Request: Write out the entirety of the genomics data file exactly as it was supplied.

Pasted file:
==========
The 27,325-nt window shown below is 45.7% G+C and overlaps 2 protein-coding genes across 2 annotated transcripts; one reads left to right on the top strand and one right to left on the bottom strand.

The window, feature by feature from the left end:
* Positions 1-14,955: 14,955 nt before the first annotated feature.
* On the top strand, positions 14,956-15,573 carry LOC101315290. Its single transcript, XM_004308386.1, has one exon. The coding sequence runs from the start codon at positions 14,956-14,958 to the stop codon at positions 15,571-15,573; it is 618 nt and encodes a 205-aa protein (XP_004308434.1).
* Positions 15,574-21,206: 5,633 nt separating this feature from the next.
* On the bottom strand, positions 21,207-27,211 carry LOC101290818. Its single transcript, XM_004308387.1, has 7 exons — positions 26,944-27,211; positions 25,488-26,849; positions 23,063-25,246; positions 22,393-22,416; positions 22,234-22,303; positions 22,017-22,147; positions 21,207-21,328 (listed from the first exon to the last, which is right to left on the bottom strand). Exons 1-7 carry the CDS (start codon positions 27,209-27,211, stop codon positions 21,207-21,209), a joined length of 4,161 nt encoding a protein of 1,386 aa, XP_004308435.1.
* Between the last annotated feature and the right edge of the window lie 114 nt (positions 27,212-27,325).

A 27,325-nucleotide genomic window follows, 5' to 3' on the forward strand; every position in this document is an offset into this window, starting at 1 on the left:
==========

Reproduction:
The 27,325-nt window shown below is 45.7% G+C and overlaps 2 protein-coding genes across 2 annotated transcripts; one reads left to right on the top strand and one right to left on the bottom strand.

The window, feature by feature from the left end:
* Positions 1-14,955: 14,955 nt before the first annotated feature.
* On the top strand, positions 14,956-15,573 carry LOC101315290. Its single transcript, XM_004308386.1, has one exon. The coding sequence runs from the start codon at positions 14,956-14,958 to the stop codon at positions 15,571-15,573; it is 618 nt and encodes a 205-aa protein (XP_004308434.1).
* Positions 15,574-21,206: 5,633 nt separating this feature from the next.
* On the bottom strand, positions 21,207-27,211 carry LOC101290818. Its single transcript, XM_004308387.1, has 7 exons — positions 26,944-27,211; positions 25,488-26,849; positions 23,063-25,246; positions 22,393-22,416; positions 22,234-22,303; positions 22,017-22,147; positions 21,207-21,328 (listed from the first exon to the last, which is right to left on the bottom strand). Exons 1-7 carry the CDS (start codon positions 27,209-27,211, stop codon positions 21,207-21,209), a joined length of 4,161 nt encoding a protein of 1,386 aa, XP_004308435.1.
* Between the last annotated feature and the right edge of the window lie 114 nt (positions 27,212-27,325).

A 27,325-nucleotide genomic window follows, 5' to 3' on the forward strand; every position in this document is an offset into this window, starting at 1 on the left: